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Canadian national security concerns delay court battle over New Zealand warship upgrades

Royal New Zealand Navy frigate Te Mana transits the Pacific Ocean on July 24, 2018. (U.S. Navy photo by Mass Communication Specialist 2nd Class Devin M. Langer) Royal New Zealand Navy frigate Te Mana transits the Pacific Ocean on July 24, 2018. (U.S. Navy photo by Mass Communication Specialist 2nd Class Devin M. Langer)
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A prolonged court battle over upgrades to a pair of New Zealand navy warships in Canada is now facing years of potential delays as the Attorney General of Canada reviews hundreds of thousands of documents in the case over national security concerns.

The New Zealand government inked a deal in 2014 with Lockheed Martin Canada to install new weapons and surveillance systems aboard Her Majesty's New Zealand ships Te Mana and Te Kaha. The two ships make up the entirety of the country's frigate fleet and the upgrades are intended to extend the life of the warships into the mid-2030s.

Lockheed subcontracted part of the work to Seaspan Shipyards in Victoria in 2018. But two years later, the shipyard filed a lawsuit against Lockheed in B.C. Supreme Court, alleging that problems with the company's designs had cost the shipyard more than $20 million in delays and workarounds on the first ship alone.

Lockheed responded with a counterclaim, alleging the delays were due to negligence, understaffing and mismanagement at the Victoria shipyard, and had set the company back tens of millions of dollars.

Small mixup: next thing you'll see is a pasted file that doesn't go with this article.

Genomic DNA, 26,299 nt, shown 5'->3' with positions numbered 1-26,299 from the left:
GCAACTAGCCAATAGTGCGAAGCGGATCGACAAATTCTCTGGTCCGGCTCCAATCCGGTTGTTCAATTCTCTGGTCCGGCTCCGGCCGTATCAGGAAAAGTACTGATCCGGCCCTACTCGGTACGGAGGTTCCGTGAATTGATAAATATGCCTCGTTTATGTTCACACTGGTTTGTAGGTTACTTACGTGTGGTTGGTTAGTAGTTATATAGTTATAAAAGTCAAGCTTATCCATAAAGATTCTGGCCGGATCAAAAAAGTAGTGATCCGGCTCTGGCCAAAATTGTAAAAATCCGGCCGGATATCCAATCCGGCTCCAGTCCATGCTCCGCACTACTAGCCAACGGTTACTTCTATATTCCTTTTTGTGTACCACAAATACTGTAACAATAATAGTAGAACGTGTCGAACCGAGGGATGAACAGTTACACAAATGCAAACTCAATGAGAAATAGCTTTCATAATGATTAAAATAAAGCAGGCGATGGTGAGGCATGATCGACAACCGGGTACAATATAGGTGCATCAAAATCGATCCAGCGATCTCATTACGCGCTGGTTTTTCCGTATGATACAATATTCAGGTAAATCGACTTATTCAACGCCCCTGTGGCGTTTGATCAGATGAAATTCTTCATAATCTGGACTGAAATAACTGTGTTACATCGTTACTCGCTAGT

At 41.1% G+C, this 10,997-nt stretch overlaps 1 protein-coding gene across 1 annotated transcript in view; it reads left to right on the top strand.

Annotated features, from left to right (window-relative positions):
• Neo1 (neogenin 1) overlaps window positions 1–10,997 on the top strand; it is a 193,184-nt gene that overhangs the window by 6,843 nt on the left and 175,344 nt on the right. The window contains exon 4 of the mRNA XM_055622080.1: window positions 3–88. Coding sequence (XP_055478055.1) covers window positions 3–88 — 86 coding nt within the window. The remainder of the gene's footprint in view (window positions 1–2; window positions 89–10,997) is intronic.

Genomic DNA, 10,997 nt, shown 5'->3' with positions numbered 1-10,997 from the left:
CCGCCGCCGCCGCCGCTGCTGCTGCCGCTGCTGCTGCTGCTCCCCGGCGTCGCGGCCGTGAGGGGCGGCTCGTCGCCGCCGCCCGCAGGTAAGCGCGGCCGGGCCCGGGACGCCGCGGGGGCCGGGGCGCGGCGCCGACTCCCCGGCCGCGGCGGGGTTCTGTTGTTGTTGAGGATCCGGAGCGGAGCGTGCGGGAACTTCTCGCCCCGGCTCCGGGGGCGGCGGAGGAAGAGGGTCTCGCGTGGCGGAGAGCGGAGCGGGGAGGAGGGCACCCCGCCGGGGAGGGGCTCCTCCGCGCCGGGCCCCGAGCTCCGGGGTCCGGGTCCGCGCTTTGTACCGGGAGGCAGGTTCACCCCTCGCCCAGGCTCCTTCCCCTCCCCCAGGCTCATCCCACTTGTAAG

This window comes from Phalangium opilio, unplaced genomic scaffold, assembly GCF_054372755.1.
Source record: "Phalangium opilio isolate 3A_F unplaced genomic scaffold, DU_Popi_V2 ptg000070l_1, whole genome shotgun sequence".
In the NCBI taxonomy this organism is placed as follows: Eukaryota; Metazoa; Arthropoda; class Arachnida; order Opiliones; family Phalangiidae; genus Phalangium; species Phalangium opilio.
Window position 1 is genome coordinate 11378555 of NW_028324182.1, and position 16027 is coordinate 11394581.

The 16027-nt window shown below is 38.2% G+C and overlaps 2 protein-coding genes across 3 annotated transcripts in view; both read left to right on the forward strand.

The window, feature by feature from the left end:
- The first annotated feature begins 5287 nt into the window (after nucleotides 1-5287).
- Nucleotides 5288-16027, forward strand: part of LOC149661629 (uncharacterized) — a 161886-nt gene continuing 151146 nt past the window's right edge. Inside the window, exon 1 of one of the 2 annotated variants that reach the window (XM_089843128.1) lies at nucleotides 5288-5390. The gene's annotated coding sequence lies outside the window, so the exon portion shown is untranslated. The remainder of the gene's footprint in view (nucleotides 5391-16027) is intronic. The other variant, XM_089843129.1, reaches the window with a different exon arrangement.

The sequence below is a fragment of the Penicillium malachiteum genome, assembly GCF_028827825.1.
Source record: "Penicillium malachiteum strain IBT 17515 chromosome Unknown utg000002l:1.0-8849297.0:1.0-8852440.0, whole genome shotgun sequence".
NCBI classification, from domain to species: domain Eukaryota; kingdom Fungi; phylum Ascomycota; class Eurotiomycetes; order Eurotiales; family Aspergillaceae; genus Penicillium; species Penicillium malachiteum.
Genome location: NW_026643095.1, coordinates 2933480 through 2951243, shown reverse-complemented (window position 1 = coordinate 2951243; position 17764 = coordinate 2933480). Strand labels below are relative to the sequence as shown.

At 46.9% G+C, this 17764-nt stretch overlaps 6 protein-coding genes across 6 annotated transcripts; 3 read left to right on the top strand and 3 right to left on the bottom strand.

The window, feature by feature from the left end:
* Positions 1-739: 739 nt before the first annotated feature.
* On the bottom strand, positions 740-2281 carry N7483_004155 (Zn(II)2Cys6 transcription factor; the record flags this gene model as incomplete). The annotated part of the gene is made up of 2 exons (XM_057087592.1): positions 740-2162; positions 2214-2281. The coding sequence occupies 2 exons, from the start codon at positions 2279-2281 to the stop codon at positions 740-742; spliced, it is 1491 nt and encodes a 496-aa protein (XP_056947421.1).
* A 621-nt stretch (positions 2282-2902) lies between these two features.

Both ships were due to return to New Zealand in 2020. The upgraded Te Kaha was returned in December 2020, nine months after its planned completion date, while the Te Mana remains in Victoria, more than eight years after the modernization contract was awarded.

200,000 PAGES, 'ONE HOUR PER PAGE'

In a decision published Thursday, a B.C. Supreme Court judge ordered an amended case plan to allow for delays as the attorney general's office reviews hundreds of thousands of pages of court submissions for potential redactions of sensitive national security information.

"The process often takes a number of years," judge Sandra Wilkinson wrote in her decision. "The COVID-19 pandemic has made examination of the documents by the relevant AGC [Attorney General of Canada] staff and agency members difficult, since the documents cannot be electronically transmitted and review must take place in person."

The review falls under Sec. 38 of the Canada Evidence Act, which prevents the disclosure in court of confidential information related to national security and international relations without the consent of the attorney general.

Minister of Justice and Attorney General David Lametti's office has "informed the court that initial review of each document [will] take one hour per page," Wilkinson wrote. "And there are approximately 200,000 pages to examine."

The attorney general has already confirmed that "a number of documents" provided for an initial review "contain injurious information," the judge wrote.

The documents in question are central to the legal claims of both Lockheed and Seaspan Victoria Shipyards, and both parties have been authorized to communicate directly with the attorney general on the Sec. 38 review, according to the court.

Wilkinson also directed the companies to provide quarterly updates on the review process beginning at the end of June. 

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